Fashola is not a saint, he is a Nigerian metaphor

By Sunny Igboanugo on 18/10/2015

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Buhari

I have never been in short supply of answers whenever people ask why I remain such an unrepentant pessimists against the success of the anti-corruption war in Nigeria. Never. This is because I believe that the disease that kills oturu, the tree, lives in its roots. The complete eradication of corruption in the Nigerian society today, I’m convinced, lies not in our desire to sustain the culture, but our inability to recognise that it lies at the root of our very existence as a people.

It is neither an understatement nor overstatement to infer that virtually every Nigerian carries this deadly poison. It is obvious. Yes, those who do not inherit the poison as part of the DNA transferred from their roots at birth, soon enough get infected with the poison by a pervasive societal bug whilst grappling with the vicissitudes of life. Attempting to live in denial, as we have been trying all these years and the penchant to force-feed the belief that corruption could be eradicated in one fell swoop, can only achieve the same effect seen in the obvious futility of Americans trying to get Afghan women go to school at all cost. Our country must not grind to a halt in trying to deal with the menace. Period.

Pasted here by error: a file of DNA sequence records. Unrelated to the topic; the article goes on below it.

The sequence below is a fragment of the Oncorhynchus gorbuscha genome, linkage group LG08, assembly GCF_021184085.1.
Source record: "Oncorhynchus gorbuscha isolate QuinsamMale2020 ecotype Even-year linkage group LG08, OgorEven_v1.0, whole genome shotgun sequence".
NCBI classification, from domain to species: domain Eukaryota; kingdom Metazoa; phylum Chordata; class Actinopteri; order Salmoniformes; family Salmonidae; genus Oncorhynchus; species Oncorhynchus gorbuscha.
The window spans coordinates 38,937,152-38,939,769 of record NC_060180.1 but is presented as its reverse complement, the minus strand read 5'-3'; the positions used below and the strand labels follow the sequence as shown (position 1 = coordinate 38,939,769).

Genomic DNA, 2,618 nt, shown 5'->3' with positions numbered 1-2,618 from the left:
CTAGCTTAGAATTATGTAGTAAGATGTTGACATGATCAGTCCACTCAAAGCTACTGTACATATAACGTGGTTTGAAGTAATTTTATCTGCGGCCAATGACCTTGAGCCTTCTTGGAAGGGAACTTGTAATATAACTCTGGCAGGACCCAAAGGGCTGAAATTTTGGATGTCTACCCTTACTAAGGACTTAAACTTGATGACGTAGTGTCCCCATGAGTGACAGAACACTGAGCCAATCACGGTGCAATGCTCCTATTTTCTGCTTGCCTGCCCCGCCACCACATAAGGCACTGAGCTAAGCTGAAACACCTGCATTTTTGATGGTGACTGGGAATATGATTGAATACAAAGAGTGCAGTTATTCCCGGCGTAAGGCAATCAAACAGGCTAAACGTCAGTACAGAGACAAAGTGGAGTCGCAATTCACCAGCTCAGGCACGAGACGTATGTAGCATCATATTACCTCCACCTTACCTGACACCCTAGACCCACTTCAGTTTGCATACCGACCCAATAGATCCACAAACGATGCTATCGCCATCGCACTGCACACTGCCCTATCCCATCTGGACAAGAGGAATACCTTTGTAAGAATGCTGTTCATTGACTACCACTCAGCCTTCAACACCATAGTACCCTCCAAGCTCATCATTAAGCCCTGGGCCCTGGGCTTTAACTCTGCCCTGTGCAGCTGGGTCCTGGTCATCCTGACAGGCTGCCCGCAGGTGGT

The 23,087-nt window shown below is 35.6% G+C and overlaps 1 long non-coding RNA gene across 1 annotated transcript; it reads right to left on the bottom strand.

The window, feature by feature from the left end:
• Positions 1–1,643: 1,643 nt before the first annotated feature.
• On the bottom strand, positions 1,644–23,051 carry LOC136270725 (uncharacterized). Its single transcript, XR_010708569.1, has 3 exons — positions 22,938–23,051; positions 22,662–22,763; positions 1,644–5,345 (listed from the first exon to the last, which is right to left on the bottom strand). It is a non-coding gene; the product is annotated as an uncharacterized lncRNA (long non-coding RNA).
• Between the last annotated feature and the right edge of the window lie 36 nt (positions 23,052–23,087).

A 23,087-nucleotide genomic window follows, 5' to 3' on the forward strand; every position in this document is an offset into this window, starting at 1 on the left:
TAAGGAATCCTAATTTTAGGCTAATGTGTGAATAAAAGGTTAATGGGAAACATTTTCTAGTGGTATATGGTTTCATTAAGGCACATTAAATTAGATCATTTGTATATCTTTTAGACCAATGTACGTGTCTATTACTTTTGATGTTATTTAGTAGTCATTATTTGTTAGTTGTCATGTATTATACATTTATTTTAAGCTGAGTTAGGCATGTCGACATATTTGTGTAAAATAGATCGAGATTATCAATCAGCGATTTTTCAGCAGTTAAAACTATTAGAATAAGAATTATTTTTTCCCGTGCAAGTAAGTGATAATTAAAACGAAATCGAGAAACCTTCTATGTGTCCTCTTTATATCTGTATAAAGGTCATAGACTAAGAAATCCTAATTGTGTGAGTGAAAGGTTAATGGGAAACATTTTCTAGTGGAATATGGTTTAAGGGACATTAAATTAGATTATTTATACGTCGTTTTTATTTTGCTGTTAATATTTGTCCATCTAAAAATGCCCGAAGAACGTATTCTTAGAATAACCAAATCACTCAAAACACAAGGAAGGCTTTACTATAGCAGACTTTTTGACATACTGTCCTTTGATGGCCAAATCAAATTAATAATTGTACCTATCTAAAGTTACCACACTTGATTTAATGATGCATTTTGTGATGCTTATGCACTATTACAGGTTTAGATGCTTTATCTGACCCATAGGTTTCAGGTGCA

The case of former Lagos State Governor, Babatunde Raji Fashola, has just jolted this reality, more than anything else in the Nigerian political trajectory.

Make no mistake about it, I confess my complete admiration for this accomplished Senior Advocate of Nigeria (SAN). Nothing, in my estimation is likely to detract from rating him as one of the richest minds in Nigeria at the moment, in terms of erudition, eloquence and wits. But I must quickly add also that these are equally some of the elements that are ingrained in the most celebrated brigands around the world, past or present. Nobody, from what I have read about men of the underworld gets to the zenith of a Mafioso without being societally sophisticated, politically suave and, or intellectually savvy. It is therefore given that people like Fashola are capable of employing such high degree of intellect and enthralling sagacity to both sides of the divide depending on which side appeals to them more as we just witnessed.